Bespoke work away from masts and oars

With a proven pedigree in the world of wooden yacht masts and oars, our skills and knowledge have often been called upon within similar industries. As a glue-lam specialist and with the flexibility and facilities to take on a wide range of projects, diversification has become common place.

With the growing demand for traditional and sustainable materials within modern architecture, internal and external columns, both structural and cosmetic, have become regular work to satisfy this growing market. With the ability to turn almost any size of column from a variety of materials, there is little we cannot accommodate. 

The link below will highlight some of the bespoke projects we have undertaken over the years. 

The logical progression into wooden masts

Over the years Collars' spars have been used in Olympic competition, crossed all of the worlds Oceans, and can be found on nearly all wooden sparred production boats ever made. With a capacity of producing any wooden mast or spar up to 100' in length....


Having made our name in producing the finest quality wooden rowing oars for crews throughout the world, it is hardly surprising that we are still producing a comprehensive range today. At the lower end of the range are the standard wooden oars, offering quality and value for everyday use. Using the skills from three generations of the Collar family, a pair of Spruce spoon or skiff oars can be produced individually to the customer's requirements.


Whether looking to replace an historical flagpole, or raising a celebratory flag, our pedigree in producing the finest quality wooden masts for over 80 years makes Collars the obvious choice for making any flagpole. Using the finest quality timber available, our skilled craftsmen are able turn by hand, any size or configuration required. With our bespoke service, we will guide you throughout the complete process, from an initial consultation to erecting the finished product.


With a history dating back over 80 years, we have produced mast and spars for some of the most beautiful yachts in existence. Specialising in producing the finest quality yacht masts and spars, we pride ourselves on a personal, tailored service and maintain a close and constant contact with our customers. From the critical choice of timber to the final stages of smoothing and varnishing, a Collars product has over eighty years of experience and expertise put into it, making us the number one choice time and time again.

The following links are a small selection of the some of projects we have been proud to be part of in recent years.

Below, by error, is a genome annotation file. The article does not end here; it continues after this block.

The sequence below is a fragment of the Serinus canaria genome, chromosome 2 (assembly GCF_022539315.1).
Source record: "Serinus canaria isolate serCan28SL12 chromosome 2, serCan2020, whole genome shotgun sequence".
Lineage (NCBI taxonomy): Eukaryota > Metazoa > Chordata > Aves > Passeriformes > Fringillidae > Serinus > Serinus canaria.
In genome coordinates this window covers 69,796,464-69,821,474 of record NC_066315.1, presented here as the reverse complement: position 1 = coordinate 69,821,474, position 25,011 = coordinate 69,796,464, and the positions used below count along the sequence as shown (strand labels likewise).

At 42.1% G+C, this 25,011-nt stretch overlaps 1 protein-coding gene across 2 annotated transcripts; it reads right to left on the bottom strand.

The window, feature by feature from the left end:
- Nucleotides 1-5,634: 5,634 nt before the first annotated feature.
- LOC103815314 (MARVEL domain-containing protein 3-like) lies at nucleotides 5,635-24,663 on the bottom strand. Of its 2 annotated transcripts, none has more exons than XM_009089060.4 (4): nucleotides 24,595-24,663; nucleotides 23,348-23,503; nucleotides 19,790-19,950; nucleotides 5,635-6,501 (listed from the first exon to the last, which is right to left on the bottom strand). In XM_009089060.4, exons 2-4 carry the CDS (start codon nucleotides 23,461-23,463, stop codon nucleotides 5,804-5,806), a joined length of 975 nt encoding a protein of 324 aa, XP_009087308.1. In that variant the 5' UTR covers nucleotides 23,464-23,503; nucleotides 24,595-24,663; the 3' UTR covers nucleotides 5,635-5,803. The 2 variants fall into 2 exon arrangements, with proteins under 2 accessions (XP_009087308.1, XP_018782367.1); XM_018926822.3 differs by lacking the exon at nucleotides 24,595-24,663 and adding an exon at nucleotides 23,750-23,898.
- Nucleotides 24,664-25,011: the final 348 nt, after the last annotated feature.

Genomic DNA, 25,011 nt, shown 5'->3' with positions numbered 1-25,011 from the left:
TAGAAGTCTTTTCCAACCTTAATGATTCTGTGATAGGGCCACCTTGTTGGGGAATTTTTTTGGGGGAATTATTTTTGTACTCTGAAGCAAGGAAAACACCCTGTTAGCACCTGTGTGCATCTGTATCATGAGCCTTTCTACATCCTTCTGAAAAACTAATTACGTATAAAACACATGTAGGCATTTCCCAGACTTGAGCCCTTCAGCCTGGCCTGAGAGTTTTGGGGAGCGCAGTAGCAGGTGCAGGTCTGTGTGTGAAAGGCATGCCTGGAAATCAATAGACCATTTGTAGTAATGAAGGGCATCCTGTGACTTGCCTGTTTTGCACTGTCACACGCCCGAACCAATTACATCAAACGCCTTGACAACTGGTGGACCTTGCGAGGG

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Which Timber is best?


Timber Options

There are really only two species of timber that are used in yacht masts; Sitka Spruce and Douglas Fir

However there is sometimes a bit of confusion due to the many names that the timber is know as: Sitka Spruce aka Silver Spruce, Pacific Coast Spruce, Mast and Spar Spruce, Tideline Spruce: and Douglas Fir aka Oregon Pine, British Columbian Pine. Both timbers have their own individual characteristics although equally suited for use in yacht spars. Which to use is really down to the yacht, the rig, and the owner.

Most gaffers need stiffness in their unsupported spar section and for this Fir is the first choice due to it being stronger and stiffer. It also offers a tougher wood fibre, better suited to the wear and tear from the gaff jaws or saddle. Weight on a gaffer is often not such a major problem and therefore there is little doubt in it's suitability. The lighter, more flexible spruce lends itself to performance dinghies and day boats where every kilo saved has an effect on the performance. With complicated spreader arrangements as found on the development class dinghies and little race yachts such as 6 and 8 meters, the mast works as a hollow tube kept in column at all times. There are boats that cross over the between the two, and we will be pleased to advise on the most suitable material.

The initial selection of the timber that goes into a spar is probably the most important part in producing a quality yacht mast. Spotting the tell-tail signs before the timber is cut into is the key, and keeping a degree of flexibility throughout the construction is always important should the timber reveal any unexpected problems.  

'Compression' caused by a prevailing wind or even a tree grown on the side of hill can unlock all sorts of problems. When the tree has been exposed to an uneven stress, one side of the tree will grow stronger to compensate, and this hard timber is known as compression wood. It can be spotted by reddish colour streaks running through and along the board often with perfectly fine light colour grain on either side. Should this be used there is a likely possibility that these hard red streaks will 'pull' the spar round during construction, often during the shaping process when one starts to remove excess timber. 

With making all sorts of products from small 4' paddles right through to 90' masts we are able to use almost every piece of timber that comes into our yard. Selection is the key, and if you start with the perfect piece of timber you can't fail to produce a beautiful mast. 

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